A vital and surprising role of stomata is to control the levels of free water in the soil. Stomata play a vital roll in the flow of water through the plant. When the open stomata release water vapour out of the leaves, this reduces the amount of water in the leaf. This loss of water then draws water up through the plant using capillary action to replace what was lost. This rolling process pulls water from the soil into the roots and up through the plant. Without this ‘pulling upwards’, water is not taken out of the soil and becomes runoff, resulting in flooding.
How do we image stomata?
A simple sample preparation technique for examining stomata is the ‘leaf peel’. All that is required is some clear nail varnish and sticky tape. It is a non-destructive method of sample preparation as it can be done while the leaf is still on the plant. For this demonstration I took a leaf from a miniature rose Rosa chinensis minima. The benefit of doing a leaf peel from the microscopy point of view, is that the sample will be thin, and light will pass through it quite easily. This sample will also preserve over a longer period of time than an actual leaf, which is essential if you are doing comparative studies over time.
1. Clear nail varnish is applied to the leaf surface and allowed to fully dry.
2. When dry, clear sticky tape is applied over the nail varnish. The tape is gently pressed down, to ensure there are no gaps or air bubbles trapped between the tape and the varnish surface.
3. The tape is gently peeled off, removing the varnish from the leaf. The tape is then smoothed onto a glass slide. This sample that I have prepared is not the best as there are lots of air bubbles under the tape. If you were preparing this for a study you would take more care.
4. The stomata are then viewed under a standard light microscope. This image was taken using a handheld digital microscope. The small, dark green spots are the stomata.
Why does this matter?
Many people know that plants use carbon dioxide for growth, but why does more carbon dioxide not equal more plants? In horticulture, CO2 is often pumped into greenhouses to promote growth. We have to remember however, that although CO2 might be plentiful in an environment, there are other factors to consider. Availability of water and nutrients in the soil are limiting factors, as is space. Excessive CO2 is of no benefit to the plant, and it just increases the plants need for water and nutrition from the soil.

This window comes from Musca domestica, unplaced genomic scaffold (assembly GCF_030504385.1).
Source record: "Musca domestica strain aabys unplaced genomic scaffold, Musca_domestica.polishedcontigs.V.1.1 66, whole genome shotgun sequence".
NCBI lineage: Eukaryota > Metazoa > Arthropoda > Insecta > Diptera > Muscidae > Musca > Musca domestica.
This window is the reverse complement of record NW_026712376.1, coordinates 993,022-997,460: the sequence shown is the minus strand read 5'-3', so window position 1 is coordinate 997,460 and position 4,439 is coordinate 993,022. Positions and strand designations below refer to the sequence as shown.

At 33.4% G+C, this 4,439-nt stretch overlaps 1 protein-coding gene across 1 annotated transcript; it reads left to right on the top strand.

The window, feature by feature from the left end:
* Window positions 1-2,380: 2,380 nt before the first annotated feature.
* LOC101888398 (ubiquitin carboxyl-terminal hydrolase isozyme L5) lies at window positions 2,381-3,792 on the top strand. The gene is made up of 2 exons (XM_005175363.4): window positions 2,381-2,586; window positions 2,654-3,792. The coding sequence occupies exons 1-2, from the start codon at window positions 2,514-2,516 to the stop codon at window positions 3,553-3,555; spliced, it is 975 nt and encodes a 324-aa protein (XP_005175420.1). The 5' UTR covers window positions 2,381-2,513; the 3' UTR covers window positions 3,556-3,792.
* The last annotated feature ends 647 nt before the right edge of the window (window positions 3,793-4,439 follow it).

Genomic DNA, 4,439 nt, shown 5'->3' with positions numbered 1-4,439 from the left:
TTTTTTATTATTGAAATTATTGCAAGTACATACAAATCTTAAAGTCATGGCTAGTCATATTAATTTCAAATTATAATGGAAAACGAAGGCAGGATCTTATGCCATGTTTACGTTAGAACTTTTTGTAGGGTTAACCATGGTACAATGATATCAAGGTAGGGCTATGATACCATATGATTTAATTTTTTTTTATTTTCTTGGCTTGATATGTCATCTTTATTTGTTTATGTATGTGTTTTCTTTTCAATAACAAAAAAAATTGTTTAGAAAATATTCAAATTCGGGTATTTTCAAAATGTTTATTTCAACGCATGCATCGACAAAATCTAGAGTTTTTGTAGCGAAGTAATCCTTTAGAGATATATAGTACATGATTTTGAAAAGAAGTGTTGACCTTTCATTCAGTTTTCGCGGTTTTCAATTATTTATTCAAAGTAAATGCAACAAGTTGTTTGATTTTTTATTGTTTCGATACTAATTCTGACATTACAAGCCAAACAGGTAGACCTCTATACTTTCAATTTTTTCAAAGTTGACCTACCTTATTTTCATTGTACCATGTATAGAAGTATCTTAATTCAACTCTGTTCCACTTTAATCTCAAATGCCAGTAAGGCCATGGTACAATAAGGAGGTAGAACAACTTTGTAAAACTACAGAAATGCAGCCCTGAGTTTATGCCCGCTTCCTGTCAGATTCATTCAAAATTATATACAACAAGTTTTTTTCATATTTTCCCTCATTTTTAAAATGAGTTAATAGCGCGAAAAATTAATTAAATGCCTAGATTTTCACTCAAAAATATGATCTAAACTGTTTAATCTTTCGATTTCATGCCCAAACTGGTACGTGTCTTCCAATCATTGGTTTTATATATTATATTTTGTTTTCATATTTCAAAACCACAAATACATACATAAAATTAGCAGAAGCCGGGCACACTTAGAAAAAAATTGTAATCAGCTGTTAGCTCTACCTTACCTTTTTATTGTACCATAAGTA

The behaviour of stomata is important for science to understand for agricultural research too. Studies are currently being done to try increase the drought tolerance of plants. By encouraging the stomata to close, and not release as much water vapour, could we develop crops that can grow and survive in environments where water is limited?
As we mentioned earlier, plants cool the local environment by releasing water vapour through the stomata. If higher levels of carbon dioxide mean less stomata, then the plant is less able to release the cooling vapour, thereby increasing local temperatures. This would also have a knock-on effect to other species in the region. So stomata are also playing an important role in climate change.
Levels of carbon dioxide are on the rise and this is causing an insulating effect on the planet, causing the atmosphere to warm up. Many scientists around the world are turning to plants for the solution to this global issue. It’s hard to believe that something so tiny can have such a huge impact on our environment!